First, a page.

Friday, May 29, 2020

REVIEW: 'Central Park' - A Search for a Missing Dog Sends the Tillerman Family Into Bitsy's World in 'Episode One'

AppleTV+'s Central Park - Episode 1.01 "Episode One"

An event goes awry in the New York park, which Owen manages and lives in with his family. Paige chases a hard news story.

In 2019, the television industry aired 532 scripted shows across numerous outlets. The way people consume content now is different than it used to be. It happens according to one's own schedule. As such, it's less necessary to provide ample coverage of each episode in any given season from a show. Moreover, it is simply impossible to watch everything. As such, this site provides shorter episodic reviews in order to cover as many shows as possible. With all of that being said, here are my thoughts on the series premiere of AppleTV+'s Central Park.

"Episode One" was written by Loren Bouchard, Nora Smith & Regina Hicks and directed by Gavin Dell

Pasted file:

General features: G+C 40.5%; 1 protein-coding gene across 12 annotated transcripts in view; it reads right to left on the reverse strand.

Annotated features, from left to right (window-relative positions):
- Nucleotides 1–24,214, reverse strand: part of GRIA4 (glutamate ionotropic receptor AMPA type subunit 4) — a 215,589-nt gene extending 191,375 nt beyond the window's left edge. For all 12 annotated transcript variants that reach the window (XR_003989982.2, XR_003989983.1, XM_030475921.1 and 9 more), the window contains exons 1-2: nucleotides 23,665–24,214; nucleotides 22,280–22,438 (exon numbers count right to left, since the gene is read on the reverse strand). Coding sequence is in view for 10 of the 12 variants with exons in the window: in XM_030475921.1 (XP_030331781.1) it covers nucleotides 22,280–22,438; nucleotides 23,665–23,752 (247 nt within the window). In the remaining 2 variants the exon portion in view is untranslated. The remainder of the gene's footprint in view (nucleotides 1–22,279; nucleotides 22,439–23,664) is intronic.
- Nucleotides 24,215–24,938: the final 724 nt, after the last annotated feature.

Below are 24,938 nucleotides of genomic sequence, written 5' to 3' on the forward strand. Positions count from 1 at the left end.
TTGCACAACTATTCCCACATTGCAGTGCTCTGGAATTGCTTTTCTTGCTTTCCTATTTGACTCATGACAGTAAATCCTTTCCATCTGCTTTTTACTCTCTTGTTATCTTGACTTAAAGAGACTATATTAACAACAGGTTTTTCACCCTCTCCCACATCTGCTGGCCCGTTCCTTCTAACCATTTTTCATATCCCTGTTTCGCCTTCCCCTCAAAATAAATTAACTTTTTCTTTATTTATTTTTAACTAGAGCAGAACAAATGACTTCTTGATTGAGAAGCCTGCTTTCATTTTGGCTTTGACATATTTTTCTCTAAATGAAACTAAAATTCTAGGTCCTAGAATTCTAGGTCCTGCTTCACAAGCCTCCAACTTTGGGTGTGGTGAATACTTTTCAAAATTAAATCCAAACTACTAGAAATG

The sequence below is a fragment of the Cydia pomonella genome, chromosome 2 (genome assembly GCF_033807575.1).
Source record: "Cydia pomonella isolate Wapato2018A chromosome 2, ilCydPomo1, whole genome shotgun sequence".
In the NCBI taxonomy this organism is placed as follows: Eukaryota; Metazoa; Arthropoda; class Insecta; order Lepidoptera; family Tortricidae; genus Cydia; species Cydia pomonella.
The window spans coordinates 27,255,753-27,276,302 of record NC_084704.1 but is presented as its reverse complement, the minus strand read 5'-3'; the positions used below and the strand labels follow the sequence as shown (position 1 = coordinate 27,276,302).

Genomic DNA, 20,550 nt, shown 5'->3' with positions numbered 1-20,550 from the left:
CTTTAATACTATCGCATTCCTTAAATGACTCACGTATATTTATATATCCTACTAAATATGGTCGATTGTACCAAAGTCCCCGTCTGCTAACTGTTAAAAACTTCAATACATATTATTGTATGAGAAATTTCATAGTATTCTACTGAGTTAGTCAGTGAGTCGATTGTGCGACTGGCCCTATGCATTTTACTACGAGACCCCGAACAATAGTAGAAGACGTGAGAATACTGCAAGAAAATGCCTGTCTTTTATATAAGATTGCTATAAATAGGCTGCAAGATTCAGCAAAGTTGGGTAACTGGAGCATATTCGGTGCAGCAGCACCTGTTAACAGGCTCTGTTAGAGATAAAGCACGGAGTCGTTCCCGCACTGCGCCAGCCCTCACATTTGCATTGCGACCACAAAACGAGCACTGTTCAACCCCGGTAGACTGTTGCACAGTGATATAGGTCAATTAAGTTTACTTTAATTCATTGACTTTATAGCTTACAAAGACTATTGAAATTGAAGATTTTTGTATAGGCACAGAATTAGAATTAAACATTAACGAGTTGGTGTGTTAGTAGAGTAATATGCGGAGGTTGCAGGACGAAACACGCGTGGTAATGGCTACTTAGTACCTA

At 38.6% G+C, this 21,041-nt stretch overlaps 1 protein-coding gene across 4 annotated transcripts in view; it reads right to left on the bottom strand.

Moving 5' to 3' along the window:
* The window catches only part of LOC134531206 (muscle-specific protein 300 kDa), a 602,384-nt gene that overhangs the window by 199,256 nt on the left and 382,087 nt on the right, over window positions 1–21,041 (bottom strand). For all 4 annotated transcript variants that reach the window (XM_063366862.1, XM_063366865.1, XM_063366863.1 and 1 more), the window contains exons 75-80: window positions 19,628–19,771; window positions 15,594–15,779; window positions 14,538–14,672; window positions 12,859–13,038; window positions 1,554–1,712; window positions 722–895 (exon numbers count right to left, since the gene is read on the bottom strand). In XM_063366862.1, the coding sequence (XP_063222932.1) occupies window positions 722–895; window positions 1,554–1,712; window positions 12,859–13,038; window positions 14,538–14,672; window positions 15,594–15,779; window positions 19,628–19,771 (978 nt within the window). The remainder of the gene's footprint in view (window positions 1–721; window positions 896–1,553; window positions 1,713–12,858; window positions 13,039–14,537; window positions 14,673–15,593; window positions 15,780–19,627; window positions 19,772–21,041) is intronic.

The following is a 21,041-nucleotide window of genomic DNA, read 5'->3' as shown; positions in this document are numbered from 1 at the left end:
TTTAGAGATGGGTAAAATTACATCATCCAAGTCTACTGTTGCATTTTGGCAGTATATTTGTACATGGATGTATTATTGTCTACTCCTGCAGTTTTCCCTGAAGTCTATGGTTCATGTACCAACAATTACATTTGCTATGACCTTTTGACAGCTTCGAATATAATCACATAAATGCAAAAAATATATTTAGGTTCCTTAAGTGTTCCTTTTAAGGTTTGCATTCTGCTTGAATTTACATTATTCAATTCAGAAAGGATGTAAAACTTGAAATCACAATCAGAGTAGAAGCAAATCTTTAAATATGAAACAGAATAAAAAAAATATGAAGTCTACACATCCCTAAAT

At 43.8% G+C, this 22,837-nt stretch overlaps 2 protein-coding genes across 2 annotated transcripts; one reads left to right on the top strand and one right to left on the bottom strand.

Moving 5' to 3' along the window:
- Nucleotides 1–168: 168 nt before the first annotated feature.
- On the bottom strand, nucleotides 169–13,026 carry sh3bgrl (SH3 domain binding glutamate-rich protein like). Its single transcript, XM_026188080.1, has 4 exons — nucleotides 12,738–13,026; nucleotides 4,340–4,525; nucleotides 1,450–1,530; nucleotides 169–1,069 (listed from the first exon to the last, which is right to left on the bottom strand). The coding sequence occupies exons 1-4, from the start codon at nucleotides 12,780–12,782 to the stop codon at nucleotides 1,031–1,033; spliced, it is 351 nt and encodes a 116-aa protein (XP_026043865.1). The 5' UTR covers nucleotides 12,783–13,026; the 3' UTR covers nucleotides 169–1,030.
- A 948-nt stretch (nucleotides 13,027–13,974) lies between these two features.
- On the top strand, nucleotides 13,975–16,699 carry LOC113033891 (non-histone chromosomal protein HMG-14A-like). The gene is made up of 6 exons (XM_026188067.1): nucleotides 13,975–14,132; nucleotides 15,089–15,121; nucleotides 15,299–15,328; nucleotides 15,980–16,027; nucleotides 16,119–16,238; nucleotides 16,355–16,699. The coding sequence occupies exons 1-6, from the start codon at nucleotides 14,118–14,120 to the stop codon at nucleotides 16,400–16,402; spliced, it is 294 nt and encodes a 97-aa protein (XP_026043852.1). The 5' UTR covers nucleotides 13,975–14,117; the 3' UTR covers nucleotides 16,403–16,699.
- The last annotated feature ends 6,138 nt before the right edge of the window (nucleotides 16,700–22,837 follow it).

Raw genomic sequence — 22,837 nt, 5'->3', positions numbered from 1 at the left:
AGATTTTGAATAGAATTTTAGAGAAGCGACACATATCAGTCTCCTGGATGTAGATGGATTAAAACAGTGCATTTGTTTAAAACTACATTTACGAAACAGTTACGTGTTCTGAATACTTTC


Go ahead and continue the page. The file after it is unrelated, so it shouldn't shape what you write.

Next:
Central park is central to our hearts. That's the sentiment expressed at the start of this new animated musical comedy. That's the heart of the lyrics for the first song Birdie gets to perform. It's the introduction to this world and the precise energy the show is going for. It's a lot of fun. It highlights how the main characters largely delight in the wonders of this staple of New York City. However, it's also perfectly frank about the park being less than wonderful. It can be disgusting as well because of how careless human beings can be. Even those are seen as joyous to the main characters though, Birdie doesn't mind that children are playing around in hot dog water. That is such a specific joke that works incredibly well. Now, most of this premiere is largely just introducing these characters. The Tillerman family exists at the heart of the series. However, Birdie is the entry point for the audience. He is the character who details what is important in this world. At times, he operates solely as the narrator. He breaks the fourth wall to talk directly to the audience about things that are going to be important shortly. He establishes that Bitsy Brandenham is a villain long before she actually appears on the screen. However, Birdie is also an actual character within this world. It's almost unimportant that he continually spies on the Tillerman family. He is lurking just outside their window watching them prepare for their days in the park. It's creepy and the show plays it off as something that is bad but not the worst behavior that could be done. Stalking is almost acceptable behavior in this world. Birdie does it. He continually wants to be close to the Tillerman family. He craves that acceptance even though Owen, the park manager, really doesn't want to pay any attention to him or his possible motivational speeches. Meanwhile, daughter Molly has to rush out the door in order to spy on a cute guy she spotted in the park a week ago. She is at least called out for this stalking. The guy catches her and starts a conversation with her. That infers that she won't have to indulge in this behavior again in the future. It still might be commonplace though. This show wants to be a joyous celebration as expressed through music. And yes, it is a lot of fun as that. The original songs are the most memorable and engaging moments of the show so far. They also provide more details into the characters than the dialogue and potential comedy do in the early going. The entire ensemble is trying to motivate themselves into owning their actions. They are pumping themselves up and trying to believe that they are deserving of so much more in this world. Owen knows that he can have a great day celebrating the Turtleheads if he has the right mindset for it. Paige believes she can impress her boss if she just breaks one huge story. Cole thinks he can finally have a pet of his own if he just expresses enough cute emotions to his parents. And yes, it's easy to see how all of this gets swept up together to create a cohesive narrative. It's also very basic at the moment. Bitsy hates the park because her dog gets lost in it. That was a purposeful action done by her long-suffering assistant Helen. Those characters exist outside of the park. As such, they present as more elaborate and joke-based characters. They are over-the-top with the comedic flourishes. That enhances the story. But the thrust of the story is still just being established with Bitsy actually wanting to buy the park and transform it into condos. Meanwhile, Cole and the rest of the Tillerman family are disappointed that they can't rescue this dog. They bonded with him quickly while acknowledging that they couldn't keep him. Paige still writes a good story. Owen is encouraged and supported by his family. These characters love each other. It's a unique blend that should create a lot of laughs with a bit more specificity to it. Right now though, the songs are enough for the audience to enjoy as the show finds its heart and soul moving forward. Not everyone may appreciate Central Park like Birdie and the Tillmerman family do. The public has no real consideration for the preservation of nature. And yet, it can be the source of so many activities and events that bring a large swath of people together no matter what might happen while in the vast environment.